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Germany seeks Internet data protection code

Clair Thwaites
Claire Thwaites, of Apple, attends the opening of a meeting of the German government with representatives of the IT industry in Berlin, Germany, Monday, Sept. 20, 2010 to discuss the chances, risks and restrictions of publishing private data on the Internet. Michael Sohn / AP
/ Source: The Associated Press

Germany's government urged the Internet industry on Monday to produce a voluntary data protection code to cover services like Google's "Street View" mapping service.

Interior Minister Thomas de Maiziere met with representatives of Google and Apple among others after Google's plans to introduce "Street View" in Germany ignited concerns in the privacy-conscious country over the extent to which people's personal data are accessible on the Internet.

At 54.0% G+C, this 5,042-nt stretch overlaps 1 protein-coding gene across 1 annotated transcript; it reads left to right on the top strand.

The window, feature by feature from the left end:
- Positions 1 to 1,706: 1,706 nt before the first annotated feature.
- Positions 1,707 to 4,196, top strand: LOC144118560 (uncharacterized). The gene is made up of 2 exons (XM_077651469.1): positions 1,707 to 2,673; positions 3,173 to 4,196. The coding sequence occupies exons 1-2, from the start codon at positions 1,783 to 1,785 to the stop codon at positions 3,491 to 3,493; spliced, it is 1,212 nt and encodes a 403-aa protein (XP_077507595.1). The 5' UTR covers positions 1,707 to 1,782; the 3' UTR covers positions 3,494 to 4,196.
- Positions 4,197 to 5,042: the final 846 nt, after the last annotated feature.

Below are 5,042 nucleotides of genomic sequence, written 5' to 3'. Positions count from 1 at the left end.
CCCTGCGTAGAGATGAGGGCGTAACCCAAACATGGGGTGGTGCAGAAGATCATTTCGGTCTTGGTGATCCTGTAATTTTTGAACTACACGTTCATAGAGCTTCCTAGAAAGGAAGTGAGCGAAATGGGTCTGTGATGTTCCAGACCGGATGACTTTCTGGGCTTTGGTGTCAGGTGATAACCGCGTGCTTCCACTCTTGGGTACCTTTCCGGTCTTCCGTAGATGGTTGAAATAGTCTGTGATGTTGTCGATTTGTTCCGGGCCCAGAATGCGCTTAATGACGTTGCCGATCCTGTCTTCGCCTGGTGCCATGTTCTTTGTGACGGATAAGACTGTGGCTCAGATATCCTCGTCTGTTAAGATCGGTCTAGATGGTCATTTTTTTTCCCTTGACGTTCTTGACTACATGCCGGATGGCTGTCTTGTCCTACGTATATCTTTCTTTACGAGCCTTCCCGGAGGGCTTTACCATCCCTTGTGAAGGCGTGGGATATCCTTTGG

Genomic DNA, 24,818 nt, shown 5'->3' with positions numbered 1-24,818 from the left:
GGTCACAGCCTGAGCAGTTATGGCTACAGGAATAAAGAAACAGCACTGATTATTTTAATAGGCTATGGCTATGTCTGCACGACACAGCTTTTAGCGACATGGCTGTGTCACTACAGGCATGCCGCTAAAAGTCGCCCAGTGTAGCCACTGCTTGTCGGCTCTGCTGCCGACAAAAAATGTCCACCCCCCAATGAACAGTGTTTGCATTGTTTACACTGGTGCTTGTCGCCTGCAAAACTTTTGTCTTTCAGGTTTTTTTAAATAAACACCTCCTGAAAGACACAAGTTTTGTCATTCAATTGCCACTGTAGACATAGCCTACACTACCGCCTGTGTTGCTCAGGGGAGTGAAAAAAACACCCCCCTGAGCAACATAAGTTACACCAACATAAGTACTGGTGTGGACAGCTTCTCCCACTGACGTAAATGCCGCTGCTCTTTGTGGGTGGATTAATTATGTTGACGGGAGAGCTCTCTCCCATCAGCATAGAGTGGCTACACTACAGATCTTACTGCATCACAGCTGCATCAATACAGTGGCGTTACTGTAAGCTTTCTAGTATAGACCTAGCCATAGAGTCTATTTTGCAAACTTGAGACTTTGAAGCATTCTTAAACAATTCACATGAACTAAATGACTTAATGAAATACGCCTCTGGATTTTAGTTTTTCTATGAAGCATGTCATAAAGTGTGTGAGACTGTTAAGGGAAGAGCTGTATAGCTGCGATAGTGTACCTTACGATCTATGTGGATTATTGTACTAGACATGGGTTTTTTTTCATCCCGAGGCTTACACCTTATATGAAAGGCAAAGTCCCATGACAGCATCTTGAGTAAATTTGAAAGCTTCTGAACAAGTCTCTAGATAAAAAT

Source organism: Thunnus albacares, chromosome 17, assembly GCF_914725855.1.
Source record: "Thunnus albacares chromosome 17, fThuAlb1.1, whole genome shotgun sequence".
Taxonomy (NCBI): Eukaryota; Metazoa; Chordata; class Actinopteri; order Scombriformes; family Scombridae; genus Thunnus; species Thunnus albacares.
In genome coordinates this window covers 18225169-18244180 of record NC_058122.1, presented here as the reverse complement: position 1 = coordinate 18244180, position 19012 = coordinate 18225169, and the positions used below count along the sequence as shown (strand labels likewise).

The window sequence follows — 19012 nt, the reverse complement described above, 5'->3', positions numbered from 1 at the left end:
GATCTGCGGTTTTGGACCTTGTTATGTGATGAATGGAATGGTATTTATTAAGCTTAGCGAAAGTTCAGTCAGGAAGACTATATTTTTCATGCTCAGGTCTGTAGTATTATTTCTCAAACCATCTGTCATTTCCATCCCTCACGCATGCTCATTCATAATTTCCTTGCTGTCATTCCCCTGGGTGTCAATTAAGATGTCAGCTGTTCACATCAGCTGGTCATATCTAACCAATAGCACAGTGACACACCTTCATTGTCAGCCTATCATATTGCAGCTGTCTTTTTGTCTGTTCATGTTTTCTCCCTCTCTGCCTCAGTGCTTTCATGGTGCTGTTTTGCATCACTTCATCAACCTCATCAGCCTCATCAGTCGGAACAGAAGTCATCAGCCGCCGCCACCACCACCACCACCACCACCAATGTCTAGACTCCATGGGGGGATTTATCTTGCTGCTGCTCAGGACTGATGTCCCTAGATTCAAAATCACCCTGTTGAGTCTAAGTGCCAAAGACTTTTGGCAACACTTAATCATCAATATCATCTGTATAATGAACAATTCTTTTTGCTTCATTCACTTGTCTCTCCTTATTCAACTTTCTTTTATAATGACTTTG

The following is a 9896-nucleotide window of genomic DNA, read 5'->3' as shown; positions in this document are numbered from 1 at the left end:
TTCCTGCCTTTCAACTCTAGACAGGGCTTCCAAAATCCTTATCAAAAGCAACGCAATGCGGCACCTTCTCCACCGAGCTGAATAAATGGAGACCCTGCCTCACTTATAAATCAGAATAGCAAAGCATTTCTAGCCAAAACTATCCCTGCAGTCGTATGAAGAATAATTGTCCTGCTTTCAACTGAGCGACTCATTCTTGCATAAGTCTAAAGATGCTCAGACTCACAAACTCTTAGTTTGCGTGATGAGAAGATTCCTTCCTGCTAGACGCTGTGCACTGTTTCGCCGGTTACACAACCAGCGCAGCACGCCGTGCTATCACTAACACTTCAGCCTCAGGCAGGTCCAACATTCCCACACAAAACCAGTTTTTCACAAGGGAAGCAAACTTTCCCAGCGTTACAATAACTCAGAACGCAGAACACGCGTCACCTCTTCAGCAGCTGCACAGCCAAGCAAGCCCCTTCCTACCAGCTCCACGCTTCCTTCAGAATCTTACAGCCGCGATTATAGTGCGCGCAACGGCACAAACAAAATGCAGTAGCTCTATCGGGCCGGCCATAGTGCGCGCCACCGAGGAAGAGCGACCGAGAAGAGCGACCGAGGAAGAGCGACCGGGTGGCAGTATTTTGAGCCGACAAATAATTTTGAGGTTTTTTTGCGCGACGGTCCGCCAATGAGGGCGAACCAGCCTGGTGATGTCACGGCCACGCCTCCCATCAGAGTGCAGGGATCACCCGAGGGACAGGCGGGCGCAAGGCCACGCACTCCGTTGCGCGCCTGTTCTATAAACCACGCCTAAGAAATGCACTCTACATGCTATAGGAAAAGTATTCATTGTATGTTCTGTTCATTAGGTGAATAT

De Maiziere said he proposed that the industry draw up a data protection code by Dec. 7, and "this met with approval."

The industry should commit to "data protection-friendly basic settings" and give information "in a user-friendly way" about the gathering and intended use of data, the minister said.

A voluntary code could "make special legislative regulations unnecessary, at least in part," de Maiziere said, although he conceded that Germany's Cabinet has yet to reach a final agreement on the extent to which regulation is needed.

The justice minister, Sabine Leutheusser-Schnarrenberger, said she could envision a mixture of a voluntary code and legislation.

Google's German unit could not immediately be reached for comment.

The company has said that it has committed itself to extensive measures to protect people's privacy in Germany, where it allowed people eight weeks to request that images of their homes be deleted from "Street View."